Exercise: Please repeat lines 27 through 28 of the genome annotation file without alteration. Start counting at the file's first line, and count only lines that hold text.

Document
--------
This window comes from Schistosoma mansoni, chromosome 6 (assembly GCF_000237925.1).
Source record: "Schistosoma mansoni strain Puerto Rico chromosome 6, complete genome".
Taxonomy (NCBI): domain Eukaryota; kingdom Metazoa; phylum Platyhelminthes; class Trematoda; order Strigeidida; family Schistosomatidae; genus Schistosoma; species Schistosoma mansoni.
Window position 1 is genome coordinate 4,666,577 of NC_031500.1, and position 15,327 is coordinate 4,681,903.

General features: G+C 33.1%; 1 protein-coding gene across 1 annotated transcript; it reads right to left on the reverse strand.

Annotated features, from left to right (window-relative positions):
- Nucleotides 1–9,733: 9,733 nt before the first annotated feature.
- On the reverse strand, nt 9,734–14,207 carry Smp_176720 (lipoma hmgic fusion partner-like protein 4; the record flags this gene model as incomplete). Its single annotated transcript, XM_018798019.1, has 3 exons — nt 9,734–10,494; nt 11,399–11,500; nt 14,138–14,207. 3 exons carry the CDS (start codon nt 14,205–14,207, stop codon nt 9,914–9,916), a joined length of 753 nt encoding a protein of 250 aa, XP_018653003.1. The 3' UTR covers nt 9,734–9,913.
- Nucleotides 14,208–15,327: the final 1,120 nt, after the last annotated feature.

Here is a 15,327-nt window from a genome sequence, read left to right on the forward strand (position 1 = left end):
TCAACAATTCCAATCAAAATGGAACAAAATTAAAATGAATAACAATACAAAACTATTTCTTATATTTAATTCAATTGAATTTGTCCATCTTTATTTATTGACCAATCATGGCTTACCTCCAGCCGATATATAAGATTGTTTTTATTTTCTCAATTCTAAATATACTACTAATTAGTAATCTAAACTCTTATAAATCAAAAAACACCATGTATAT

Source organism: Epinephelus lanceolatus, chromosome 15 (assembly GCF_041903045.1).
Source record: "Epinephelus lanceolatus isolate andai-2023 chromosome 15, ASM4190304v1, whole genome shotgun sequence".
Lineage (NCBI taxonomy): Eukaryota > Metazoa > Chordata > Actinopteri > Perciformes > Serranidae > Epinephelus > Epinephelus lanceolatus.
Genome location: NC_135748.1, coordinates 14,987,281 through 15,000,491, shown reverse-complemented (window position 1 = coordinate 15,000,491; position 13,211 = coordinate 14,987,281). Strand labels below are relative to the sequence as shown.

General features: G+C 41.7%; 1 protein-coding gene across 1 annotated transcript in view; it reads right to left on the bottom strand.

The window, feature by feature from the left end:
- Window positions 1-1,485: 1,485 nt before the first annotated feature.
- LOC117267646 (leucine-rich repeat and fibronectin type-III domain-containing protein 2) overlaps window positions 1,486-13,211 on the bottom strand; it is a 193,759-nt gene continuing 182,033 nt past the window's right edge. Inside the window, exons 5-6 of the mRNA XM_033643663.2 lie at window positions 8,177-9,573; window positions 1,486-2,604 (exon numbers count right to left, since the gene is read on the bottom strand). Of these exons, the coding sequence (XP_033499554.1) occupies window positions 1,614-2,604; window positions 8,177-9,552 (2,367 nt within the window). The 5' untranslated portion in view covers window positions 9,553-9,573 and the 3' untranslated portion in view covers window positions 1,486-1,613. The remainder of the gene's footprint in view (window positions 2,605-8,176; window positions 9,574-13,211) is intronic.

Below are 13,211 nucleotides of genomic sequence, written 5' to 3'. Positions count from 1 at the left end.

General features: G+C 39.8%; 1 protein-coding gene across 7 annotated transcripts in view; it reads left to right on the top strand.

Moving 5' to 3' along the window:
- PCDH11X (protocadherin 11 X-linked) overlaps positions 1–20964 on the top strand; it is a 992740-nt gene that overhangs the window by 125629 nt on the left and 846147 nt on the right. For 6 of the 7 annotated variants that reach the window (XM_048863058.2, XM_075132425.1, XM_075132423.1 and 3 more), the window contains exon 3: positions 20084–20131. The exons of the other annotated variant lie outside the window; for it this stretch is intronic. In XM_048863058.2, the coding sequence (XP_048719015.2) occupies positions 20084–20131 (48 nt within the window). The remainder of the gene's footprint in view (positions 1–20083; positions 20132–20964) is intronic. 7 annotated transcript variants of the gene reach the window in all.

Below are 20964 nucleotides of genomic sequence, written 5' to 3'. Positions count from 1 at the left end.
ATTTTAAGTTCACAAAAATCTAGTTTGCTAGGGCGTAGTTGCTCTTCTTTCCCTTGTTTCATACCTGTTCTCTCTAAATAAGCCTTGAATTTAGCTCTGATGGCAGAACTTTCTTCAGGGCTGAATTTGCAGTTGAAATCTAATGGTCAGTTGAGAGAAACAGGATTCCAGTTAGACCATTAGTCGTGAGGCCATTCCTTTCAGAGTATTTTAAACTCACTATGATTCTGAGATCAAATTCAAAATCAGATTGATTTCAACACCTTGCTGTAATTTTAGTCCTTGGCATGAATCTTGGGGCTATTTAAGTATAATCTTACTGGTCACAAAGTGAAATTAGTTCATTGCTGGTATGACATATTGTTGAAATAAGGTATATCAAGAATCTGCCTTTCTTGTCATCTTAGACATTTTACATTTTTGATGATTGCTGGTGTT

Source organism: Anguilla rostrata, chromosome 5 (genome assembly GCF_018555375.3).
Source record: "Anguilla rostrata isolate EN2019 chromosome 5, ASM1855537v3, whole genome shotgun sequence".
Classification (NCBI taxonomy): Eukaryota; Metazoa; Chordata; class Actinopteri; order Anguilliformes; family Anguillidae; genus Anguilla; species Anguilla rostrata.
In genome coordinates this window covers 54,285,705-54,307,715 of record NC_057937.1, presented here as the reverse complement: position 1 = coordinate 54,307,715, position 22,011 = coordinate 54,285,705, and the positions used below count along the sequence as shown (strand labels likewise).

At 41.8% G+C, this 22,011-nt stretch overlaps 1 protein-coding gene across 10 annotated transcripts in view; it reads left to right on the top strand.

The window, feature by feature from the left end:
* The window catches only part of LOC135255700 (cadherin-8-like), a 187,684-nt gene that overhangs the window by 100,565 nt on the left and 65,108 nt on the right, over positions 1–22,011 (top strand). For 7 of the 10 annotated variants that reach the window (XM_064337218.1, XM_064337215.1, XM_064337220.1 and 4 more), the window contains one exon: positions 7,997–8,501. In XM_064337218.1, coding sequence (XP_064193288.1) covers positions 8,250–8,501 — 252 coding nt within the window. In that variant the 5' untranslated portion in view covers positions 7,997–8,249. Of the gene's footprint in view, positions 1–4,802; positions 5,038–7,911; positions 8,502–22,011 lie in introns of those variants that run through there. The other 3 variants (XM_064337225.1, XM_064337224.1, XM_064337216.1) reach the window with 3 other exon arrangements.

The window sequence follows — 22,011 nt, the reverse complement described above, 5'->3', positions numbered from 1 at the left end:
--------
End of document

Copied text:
Source record: "Anguilla rostrata isolate EN2019 chromosome 5, ASM1855537v3, whole genome shotgun sequence".
Classification (NCBI taxonomy): Eukaryota; Metazoa; Chordata; class Actinopteri; order Anguilliformes; family Anguillidae; genus Anguilla; species Anguilla rostrata.